Sip Sew Savannah


Back to School: Lilly Backpack Tutorial

I've been searching for the perfect backpack since moving to Savannah, and have had little luck with what I want at a cheap price. So instead of continuing my search, I decided to go ahead and make my own! Before I moved to Savannah, I was working in NYC as a pattern maker for a small accessories company. I learned a million different ways to make pouches, wallets, tote bags, etc. but I never patterned a back pack! So bear with me on this post, since it is my first of many sewing tutorials, and I have absolutely no idea what I'm doing. I promise they will get better as I continue to blog, but only with your help. Let me know if there is anything I can do to make them easier to understand, and as always, send your questions to my inbox!

-3/4 yd sturdy fabric (I used canvas and a Lilly pattern for contrast)
-1/2yd lining fabric
-1/4 yd fusible interfacing (optional)
-Drawstring cord
-50" nylon webbing (for straps)
-Pattern paper

I first started by drafting the pattern on dot paper. Each pattern piece has the seam allowance included, which is 1/2". The 8"x8" top flap pieces need to be rounded on two edges, which can easily be done by tracing the bottom of a cup, or just free handing one side and tracing it onto the other if you don't have a curved ruler available. The above pattern does not include the layout for the lining fabric! All you need to do for the lining is cut the body (two sides, bottom, front and back panels) out of a lighter weight fabric, such as seersucker or cotton. 

Cutting list:
-Front panel (1 self fabric, 1 lining fabric)
-Back panel (1 self fabric, 1 lining fabric)
-Side panel (2 self fabric, 2 lining fabric)
-Bottom panel (1 self fabric, 1 lining fabric)
-Pocket (1 self fabric)
-Pocket contrast (1 self fabric OR contrast fabric, 1 fusible interfacing)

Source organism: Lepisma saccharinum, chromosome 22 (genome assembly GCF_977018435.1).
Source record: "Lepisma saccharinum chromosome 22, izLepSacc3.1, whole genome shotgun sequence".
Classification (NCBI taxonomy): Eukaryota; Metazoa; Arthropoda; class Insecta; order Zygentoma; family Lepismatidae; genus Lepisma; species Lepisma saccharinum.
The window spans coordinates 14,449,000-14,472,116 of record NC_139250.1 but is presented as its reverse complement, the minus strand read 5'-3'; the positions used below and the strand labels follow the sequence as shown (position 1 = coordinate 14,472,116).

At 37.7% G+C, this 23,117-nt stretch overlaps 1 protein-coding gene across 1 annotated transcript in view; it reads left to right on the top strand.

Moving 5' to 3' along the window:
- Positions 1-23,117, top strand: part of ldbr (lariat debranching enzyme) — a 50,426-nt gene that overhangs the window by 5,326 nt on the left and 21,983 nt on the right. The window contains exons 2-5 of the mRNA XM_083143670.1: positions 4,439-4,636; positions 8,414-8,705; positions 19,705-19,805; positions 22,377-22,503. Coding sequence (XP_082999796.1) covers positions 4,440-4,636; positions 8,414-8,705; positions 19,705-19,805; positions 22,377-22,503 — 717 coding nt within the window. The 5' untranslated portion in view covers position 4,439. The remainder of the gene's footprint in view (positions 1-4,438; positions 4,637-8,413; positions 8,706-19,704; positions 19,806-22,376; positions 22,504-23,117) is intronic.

-Top flap (2 self fabric OR contrast fabric, 1 fusible interfacing)
-Drawstring pocket (1 self fabric OR contrast fabric, 1 fusible interfacing)

Start by cutting the pieces out and fusing the interfacing onto the contrast fabrics with a low iron and pressing cloth (about 30sec-1min)

Sew lining together. Start by stitching the front and back panels to the bottom panel (right sides together) at 1/2" S.A. Then sew the side panels onto the bottom panel. Continue the lining by sewing the sides to the front and back panels, starting from the top of the fabric, and working down to the bottom panel. You should have a rectangular box now, which is the inside of the backpack.

Next, begin sewing the contrast fabric onto the pocket, with right sides together. Iron down, and flip the edge up to 1/2" and top stitch. This will make a clean edge for the pocket!

Sew the pocket onto the front panel of the backpack at 1/4" S.A. to hold it in place.

Sew the two top flaps with right sides together, leaving the straight side open. Flip inside out and press to make curved edges smooth. Sandwich the nylon straps (each cut to 25") between the top flap and the back panel of the backpack. The space on each side should be 2 1/2". Stitch from end to end at 1/4" S.A. making sure to catch the straps underneath the top flap. Next, stitch the bottom of the straps to the back flap at 1/4" S.A. 1 1/2" from the side.